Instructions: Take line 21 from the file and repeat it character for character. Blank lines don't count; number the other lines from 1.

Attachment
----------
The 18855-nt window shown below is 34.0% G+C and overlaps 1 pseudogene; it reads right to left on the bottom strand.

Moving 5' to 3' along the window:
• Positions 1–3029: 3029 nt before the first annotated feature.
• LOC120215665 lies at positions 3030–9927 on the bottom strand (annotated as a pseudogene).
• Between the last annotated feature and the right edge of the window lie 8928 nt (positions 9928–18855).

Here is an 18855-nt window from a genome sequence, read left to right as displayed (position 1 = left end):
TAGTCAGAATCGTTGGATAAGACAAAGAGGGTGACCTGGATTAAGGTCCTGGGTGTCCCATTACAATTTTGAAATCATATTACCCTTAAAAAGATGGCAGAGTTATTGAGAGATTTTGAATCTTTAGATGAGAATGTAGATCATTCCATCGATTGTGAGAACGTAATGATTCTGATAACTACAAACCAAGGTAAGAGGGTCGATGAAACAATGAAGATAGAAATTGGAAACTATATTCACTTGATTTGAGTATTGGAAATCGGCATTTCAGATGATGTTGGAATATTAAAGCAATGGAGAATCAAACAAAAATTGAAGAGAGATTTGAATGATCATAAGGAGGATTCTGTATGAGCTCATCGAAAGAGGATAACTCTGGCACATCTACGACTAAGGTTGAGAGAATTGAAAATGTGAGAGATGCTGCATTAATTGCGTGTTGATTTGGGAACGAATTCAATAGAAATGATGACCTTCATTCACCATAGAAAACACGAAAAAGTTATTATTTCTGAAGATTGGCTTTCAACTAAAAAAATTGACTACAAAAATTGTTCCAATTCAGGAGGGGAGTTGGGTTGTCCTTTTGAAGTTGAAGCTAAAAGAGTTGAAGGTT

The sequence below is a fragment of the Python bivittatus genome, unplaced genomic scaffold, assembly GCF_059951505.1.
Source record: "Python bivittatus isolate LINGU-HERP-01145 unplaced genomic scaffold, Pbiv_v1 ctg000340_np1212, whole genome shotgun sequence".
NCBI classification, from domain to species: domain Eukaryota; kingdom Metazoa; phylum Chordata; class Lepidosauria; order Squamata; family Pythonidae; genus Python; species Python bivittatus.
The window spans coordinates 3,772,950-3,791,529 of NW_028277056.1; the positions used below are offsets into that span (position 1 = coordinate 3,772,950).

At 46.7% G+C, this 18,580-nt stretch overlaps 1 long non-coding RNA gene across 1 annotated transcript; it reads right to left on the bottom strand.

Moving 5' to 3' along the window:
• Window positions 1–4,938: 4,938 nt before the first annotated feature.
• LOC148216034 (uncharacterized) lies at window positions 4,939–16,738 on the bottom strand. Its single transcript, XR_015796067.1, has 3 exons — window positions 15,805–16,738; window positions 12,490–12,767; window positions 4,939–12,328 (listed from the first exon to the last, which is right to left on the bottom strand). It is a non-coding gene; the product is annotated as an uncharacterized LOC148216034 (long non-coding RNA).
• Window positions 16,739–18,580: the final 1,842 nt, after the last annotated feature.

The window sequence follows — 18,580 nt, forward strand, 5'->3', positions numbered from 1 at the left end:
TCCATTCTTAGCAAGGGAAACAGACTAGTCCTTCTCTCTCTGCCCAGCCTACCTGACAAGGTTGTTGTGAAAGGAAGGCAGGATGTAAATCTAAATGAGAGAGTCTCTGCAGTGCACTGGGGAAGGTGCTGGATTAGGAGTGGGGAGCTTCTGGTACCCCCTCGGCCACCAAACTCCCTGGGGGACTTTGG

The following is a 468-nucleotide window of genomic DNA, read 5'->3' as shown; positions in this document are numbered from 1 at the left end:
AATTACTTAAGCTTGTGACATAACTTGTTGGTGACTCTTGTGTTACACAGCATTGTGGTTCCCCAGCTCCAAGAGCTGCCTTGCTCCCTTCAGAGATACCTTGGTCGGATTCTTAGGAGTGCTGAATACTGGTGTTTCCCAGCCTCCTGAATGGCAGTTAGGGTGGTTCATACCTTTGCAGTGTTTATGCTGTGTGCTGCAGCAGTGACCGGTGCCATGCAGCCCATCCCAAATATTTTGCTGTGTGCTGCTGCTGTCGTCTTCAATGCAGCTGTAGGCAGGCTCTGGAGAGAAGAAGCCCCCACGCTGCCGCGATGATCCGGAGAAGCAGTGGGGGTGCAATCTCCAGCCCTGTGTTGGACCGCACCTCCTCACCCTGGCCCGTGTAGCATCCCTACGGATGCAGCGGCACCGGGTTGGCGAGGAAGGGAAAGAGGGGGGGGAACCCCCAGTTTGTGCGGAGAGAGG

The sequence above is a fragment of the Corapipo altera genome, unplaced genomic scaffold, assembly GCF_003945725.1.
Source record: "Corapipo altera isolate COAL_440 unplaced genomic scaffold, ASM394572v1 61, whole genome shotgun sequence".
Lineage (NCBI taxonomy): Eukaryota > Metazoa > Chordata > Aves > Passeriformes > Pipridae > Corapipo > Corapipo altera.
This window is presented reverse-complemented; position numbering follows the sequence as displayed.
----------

The sequence above is a fragment of the Corapipo altera genome, unplaced genomic scaffold, assembly GCF_003945725.1.